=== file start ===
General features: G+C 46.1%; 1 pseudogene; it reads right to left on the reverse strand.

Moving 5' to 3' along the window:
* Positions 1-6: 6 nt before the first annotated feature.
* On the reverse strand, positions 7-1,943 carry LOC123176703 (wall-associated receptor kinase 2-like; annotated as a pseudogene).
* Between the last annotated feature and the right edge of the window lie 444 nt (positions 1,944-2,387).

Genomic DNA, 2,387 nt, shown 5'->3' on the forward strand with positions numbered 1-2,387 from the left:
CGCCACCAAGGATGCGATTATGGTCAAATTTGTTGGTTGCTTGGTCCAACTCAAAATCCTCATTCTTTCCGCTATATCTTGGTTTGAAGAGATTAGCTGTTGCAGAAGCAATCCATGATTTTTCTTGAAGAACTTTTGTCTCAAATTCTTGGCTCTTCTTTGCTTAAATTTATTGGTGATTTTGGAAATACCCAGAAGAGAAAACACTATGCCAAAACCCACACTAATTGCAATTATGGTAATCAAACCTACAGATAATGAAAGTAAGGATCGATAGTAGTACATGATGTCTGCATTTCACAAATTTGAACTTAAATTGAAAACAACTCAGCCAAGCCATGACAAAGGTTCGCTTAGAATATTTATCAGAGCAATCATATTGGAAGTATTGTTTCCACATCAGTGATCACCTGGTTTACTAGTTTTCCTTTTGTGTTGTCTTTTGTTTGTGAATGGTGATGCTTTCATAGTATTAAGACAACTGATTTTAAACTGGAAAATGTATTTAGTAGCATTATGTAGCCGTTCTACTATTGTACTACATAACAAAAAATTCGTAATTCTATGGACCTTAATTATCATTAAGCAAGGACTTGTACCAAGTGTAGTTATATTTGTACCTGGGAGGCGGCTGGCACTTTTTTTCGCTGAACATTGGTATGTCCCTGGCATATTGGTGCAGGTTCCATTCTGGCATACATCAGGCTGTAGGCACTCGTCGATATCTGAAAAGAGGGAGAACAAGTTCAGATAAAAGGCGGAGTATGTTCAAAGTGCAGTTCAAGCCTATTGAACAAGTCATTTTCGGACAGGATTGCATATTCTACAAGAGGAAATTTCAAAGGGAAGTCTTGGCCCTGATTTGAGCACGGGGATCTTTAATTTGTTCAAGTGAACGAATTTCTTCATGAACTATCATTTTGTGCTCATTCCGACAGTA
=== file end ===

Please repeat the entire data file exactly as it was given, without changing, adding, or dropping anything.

General features: G+C 46.1%; 1 pseudogene; it reads right to left on the reverse strand.

Moving 5' to 3' along the window:
* Positions 1-6: 6 nt before the first annotated feature.
* On the reverse strand, positions 7-1,943 carry LOC123176703 (wall-associated receptor kinase 2-like; annotated as a pseudogene).
* Between the last annotated feature and the right edge of the window lie 444 nt (positions 1,944-2,387).

Genomic DNA, 2,387 nt, shown 5'->3' on the forward strand with positions numbered 1-2,387 from the left:
CGCCACCAAGGATGCGATTATGGTCAAATTTGTTGGTTGCTTGGTCCAACTCAAAATCCTCATTCTTTCCGCTATATCTTGGTTTGAAGAGATTAGCTGTTGCAGAAGCAATCCATGATTTTTCTTGAAGAACTTTTGTCTCAAATTCTTGGCTCTTCTTTGCTTAAATTTATTGGTGATTTTGGAAATACCCAGAAGAGAAAACACTATGCCAAAACCCACACTAATTGCAATTATGGTAATCAAACCTACAGATAATGAAAGTAAGGATCGATAGTAGTACATGATGTCTGCATTTCACAAATTTGAACTTAAATTGAAAACAACTCAGCCAAGCCATGACAAAGGTTCGCTTAGAATATTTATCAGAGCAATCATATTGGAAGTATTGTTTCCACATCAGTGATCACCTGGTTTACTAGTTTTCCTTTTGTGTTGTCTTTTGTTTGTGAATGGTGATGCTTTCATAGTATTAAGACAACTGATTTTAAACTGGAAAATGTATTTAGTAGCATTATGTAGCCGTTCTACTATTGTACTACATAACAAAAAATTCGTAATTCTATGGACCTTAATTATCATTAAGCAAGGACTTGTACCAAGTGTAGTTATATTTGTACCTGGGAGGCGGCTGGCACTTTTTTTCGCTGAACATTGGTATGTCCCTGGCATATTGGTGCAGGTTCCATTCTGGCATACATCAGGCTGTAGGCACTCGTCGATATCTGAAAAGAGGGAGAACAAGTTCAGATAAAAGGCGGAGTATGTTCAAAGTGCAGTTCAAGCCTATTGAACAAGTCATTTTCGGACAGGATTGCATATTCTACAAGAGGAAATTTCAAAGGGAAGTCTTGGCCCTGATTTGAGCACGGGGATCTTTAATTTGTTCAAGTGAACGAATTTCTTCATGAACTATCATTTTGTGCTCATTCCGACAGTA